There was a time when someone like Max Rose would have been considered an ideal candidate for mayor. The question is whether even the catastrophic consequences of allowing the left to run the city into the ground is enough to make it possible for someone viewed as a centrist Democrat to have a chance.
And, in theory, there might be a path to victory for someone like him. After all, two terms of Mayor de Blasio’s incompetence should have Democrats turning to a centrist next year.
The left-wing belief in “bail reform” and contempt for the police has led to a rise in crime. And the sheer arbitrary insanity of the city and state’s pandemic policies has heightened economic misery and wrecked public education.
Gotham has been left beaten and bleeding by leftist delusions and is in sore need of some sane government not dictated by the myths of critical race theory or the demands of Democratic Socialist ideologues.
Most of the leading Democratic contenders for mayor, like city Comptroller Scott Stringer or Brooklyn Borough President Eric Adams, are offering more of the same. Polls show an outlier like entrepreneur and former presidential candidate Andrew Yang may offer a less ideological alternative. But Rose offers the possibility of a throwback to an earlier era of New York politics.
Throughout much of the 20th century, the Democratic Party maintained its grip on power by nominating white ethnic New Yorkers from the outer boroughs who disdained liberal elites. Those candidates could count on support from the working-class voters who were the backbone of the party.
Ed Koch was the kind of Democrat who could appeal to those voters. And after the disastrous four years of the late David Dinkins’ mayoralty, first Rudy Giuliani and then Mike Bloomberg proved that not only could New York be pulled back from the abyss and thrive as never before, but that candidates not in thrall to the hard left could still win elections here even if they called themselves Republicans or independents.
Is Rose the man who could pick up where they left off?
A feisty yet wonkish intellectual and a decorated Army veteran, Rose was a brilliant choice for the Democrats to win a traditionally Republican House seat in 2018. During the last two years, Rose did his best to try to thread the needle of retaining support in a district that voted for Donald Trump while maintaining his standing as a blue-state Democrat. He did that by rightly blasting de Blasio as a terrible mayor and Rep. Alexandria Ocasio-Cortez’s “Green New Deal” as “socialist” while also voting to impeach the president. But in a normal political year, he was still too liberal for Staten Island and lost.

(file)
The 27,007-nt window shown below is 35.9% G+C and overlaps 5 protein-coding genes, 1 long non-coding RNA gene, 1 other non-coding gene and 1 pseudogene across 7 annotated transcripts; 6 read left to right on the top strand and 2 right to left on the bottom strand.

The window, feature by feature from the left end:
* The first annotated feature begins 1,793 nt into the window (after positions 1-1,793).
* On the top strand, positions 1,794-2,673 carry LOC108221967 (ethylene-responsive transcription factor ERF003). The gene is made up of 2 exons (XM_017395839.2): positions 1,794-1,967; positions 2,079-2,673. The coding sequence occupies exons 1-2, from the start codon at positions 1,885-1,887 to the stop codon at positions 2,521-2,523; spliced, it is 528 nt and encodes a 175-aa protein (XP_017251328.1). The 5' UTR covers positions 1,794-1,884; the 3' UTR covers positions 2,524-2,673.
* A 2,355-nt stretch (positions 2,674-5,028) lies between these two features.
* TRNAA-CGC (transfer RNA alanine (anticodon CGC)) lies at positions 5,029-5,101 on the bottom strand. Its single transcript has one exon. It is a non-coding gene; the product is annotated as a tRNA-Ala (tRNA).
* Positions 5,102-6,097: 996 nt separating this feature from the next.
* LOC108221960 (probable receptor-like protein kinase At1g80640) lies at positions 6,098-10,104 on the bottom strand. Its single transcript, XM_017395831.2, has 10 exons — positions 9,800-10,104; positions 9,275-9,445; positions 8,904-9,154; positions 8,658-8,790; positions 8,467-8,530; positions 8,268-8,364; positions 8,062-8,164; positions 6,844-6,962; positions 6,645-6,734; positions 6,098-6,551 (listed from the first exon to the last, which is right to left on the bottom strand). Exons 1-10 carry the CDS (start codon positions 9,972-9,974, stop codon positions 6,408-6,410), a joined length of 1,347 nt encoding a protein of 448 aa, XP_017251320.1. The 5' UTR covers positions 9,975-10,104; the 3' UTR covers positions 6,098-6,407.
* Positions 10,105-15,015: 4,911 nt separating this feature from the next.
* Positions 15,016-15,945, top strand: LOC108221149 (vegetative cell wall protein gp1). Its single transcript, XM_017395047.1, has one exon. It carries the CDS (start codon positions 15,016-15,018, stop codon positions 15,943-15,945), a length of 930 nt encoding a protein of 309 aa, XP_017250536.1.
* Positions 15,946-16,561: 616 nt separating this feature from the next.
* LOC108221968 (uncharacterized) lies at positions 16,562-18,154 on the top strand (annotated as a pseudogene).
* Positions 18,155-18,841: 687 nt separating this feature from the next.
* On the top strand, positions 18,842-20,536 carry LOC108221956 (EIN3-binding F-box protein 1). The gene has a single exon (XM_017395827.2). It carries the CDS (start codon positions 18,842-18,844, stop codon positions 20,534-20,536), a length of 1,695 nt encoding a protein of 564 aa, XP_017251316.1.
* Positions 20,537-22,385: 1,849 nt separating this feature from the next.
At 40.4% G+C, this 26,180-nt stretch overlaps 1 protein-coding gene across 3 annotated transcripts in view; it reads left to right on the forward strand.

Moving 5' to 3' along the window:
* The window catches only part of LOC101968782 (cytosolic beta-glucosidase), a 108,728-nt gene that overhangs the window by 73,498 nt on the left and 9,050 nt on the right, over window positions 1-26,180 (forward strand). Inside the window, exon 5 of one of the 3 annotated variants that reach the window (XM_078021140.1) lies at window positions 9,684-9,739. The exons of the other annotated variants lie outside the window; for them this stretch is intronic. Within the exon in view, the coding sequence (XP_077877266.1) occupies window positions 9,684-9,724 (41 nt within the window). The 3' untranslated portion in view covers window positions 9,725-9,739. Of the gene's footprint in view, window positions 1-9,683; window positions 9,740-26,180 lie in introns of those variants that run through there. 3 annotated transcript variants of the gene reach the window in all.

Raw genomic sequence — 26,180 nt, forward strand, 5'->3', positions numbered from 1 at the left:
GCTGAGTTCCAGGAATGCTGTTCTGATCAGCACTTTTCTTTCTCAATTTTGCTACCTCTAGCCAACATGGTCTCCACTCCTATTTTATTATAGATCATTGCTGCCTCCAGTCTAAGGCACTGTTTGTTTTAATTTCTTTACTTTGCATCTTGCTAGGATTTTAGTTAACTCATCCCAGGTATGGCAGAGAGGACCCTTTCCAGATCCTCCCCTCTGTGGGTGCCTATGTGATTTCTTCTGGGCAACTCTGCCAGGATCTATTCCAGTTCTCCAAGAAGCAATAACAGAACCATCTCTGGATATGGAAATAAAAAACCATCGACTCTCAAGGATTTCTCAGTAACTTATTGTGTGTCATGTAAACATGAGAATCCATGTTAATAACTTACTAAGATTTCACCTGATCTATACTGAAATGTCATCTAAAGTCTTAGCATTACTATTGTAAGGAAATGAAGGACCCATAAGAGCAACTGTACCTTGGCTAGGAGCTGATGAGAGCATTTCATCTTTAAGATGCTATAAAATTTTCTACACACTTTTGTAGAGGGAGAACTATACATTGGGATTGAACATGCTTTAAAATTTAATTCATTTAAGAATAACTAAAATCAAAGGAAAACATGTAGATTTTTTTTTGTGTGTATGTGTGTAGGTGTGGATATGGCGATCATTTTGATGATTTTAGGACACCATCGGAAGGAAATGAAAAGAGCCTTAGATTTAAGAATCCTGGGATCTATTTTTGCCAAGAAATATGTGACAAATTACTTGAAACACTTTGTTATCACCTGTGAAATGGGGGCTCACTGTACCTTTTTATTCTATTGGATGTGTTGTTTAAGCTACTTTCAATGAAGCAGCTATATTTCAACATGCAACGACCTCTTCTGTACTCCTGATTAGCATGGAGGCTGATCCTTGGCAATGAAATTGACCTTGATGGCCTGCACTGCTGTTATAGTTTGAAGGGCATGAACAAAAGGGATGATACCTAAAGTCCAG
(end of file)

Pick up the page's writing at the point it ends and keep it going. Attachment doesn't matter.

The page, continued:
On the other hand, despite the city’s crying need for a centrist option in 2021, he might be too conservative to win a mayoral primary as crowded as the one that appears to be shaping up for next year.
The political landscape of New York has shifted to the left since the Koch era and even that of Giuliani and Bloomberg. The GOP once might have been able to take advantage of the Democrats’ swing to the far left, but it has all but disappeared outside of Staten Island.
Rose is a novice when it comes to city politics and administration. And though he supported Bloomberg’s presidential run, he also said (in an effort to re-establish his progressive credentials) that Dinkins was the greatest mayor during his lifetime and embraced some of the same destructive policies as some of his competitors.
New York needs a mayoral candidate who will fearlessly take on the left, embrace law enforcement and economic development and stop pretending that more cant about social justice will fix what’s wrong with the city.
Such a candidate might not win but someone has to stand up for the values of ordinary middle- and working-class New Yorkers. If Max Rose is at least willing to try, we can only wish him luck.
Jonathan S. Tobin is editor in chief of JNS.org.